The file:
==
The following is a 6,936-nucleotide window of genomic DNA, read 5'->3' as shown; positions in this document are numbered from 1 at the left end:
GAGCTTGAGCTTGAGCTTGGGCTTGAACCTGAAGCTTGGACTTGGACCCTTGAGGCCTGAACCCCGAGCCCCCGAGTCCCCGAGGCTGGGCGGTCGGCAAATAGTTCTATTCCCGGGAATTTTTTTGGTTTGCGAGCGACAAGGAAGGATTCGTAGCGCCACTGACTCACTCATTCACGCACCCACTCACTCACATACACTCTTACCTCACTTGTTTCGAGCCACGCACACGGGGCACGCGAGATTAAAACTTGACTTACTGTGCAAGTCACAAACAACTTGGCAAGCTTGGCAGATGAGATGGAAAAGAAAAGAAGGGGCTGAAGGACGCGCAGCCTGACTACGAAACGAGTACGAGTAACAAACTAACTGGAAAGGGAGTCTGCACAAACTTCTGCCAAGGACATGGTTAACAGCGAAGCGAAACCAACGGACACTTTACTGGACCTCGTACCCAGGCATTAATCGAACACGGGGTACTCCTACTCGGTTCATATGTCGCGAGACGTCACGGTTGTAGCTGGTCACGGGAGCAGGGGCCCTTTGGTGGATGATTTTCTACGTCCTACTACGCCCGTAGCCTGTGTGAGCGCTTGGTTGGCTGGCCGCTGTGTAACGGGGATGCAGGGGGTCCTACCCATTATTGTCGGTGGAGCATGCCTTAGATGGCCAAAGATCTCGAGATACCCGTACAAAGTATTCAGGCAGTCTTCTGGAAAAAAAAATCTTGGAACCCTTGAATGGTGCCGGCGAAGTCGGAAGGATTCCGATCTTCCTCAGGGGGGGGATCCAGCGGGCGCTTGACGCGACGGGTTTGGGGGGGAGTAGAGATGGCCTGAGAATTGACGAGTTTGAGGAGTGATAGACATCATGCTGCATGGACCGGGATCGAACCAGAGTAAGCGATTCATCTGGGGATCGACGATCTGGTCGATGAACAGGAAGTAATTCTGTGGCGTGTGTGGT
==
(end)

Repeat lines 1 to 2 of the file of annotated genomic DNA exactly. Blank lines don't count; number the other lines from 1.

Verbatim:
The following is a 6,936-nucleotide window of genomic DNA, read 5'->3' as shown; positions in this document are numbered from 1 at the left end:
GAGCTTGAGCTTGAGCTTGGGCTTGAACCTGAAGCTTGGACTTGGACCCTTGAGGCCTGAACCCCGAGCCCCCGAGTCCCCGAGGCTGGGCGGTCGGCAAATAGTTCTATTCCCGGGAATTTTTTTGGTTTGCGAGCGACAAGGAAGGATTCGTAGCGCCACTGACTCACTCATTCACGCACCCACTCACTCACATACACTCTTACCTCACTTGTTTCGAGCCACGCACACGGGGCACGCGAGATTAAAACTTGACTTACTGTGCAAGTCACAAACAACTTGGCAAGCTTGGCAGATGAGATGGAAAAGAAAAGAAGGGGCTGAAGGACGCGCAGCCTGACTACGAAACGAGTACGAGTAACAAACTAACTGGAAAGGGAGTCTGCACAAACTTCTGCCAAGGACATGGTTAACAGCGAAGCGAAACCAACGGACACTTTACTGGACCTCGTACCCAGGCATTAATCGAACACGGGGTACTCCTACTCGGTTCATATGTCGCGAGACGTCACGGTTGTAGCTGGTCACGGGAGCAGGGGCCCTTTGGTGGATGATTTTCTACGTCCTACTACGCCCGTAGCCTGTGTGAGCGCTTGGTTGGCTGGCCGCTGTGTAACGGGGATGCAGGGGGTCCTACCCATTATTGTCGGTGGAGCATGCCTTAGATGGCCAAAGATCTCGAGATACCCGTACAAAGTATTCAGGCAGTCTTCTGGAAAAAAAAATCTTGGAACCCTTGAATGGTGCCGGCGAAGTCGGAAGGATTCCGATCTTCCTCAGGGGGGGGATCCAGCGGGCGCTTGACGCGACGGGTTTGGGGGGGAGTAGAGATGGCCTGAGAATTGACGAGTTTGAGGAGTGATAGACATCATGCTGCATGGACCGGGATCGAACCAGAGTAAGCGATTCATCTGGGGATCGACGATCTGGTCGATGAACAGGAAGTAATTCTGTGGCGTGTGTGGT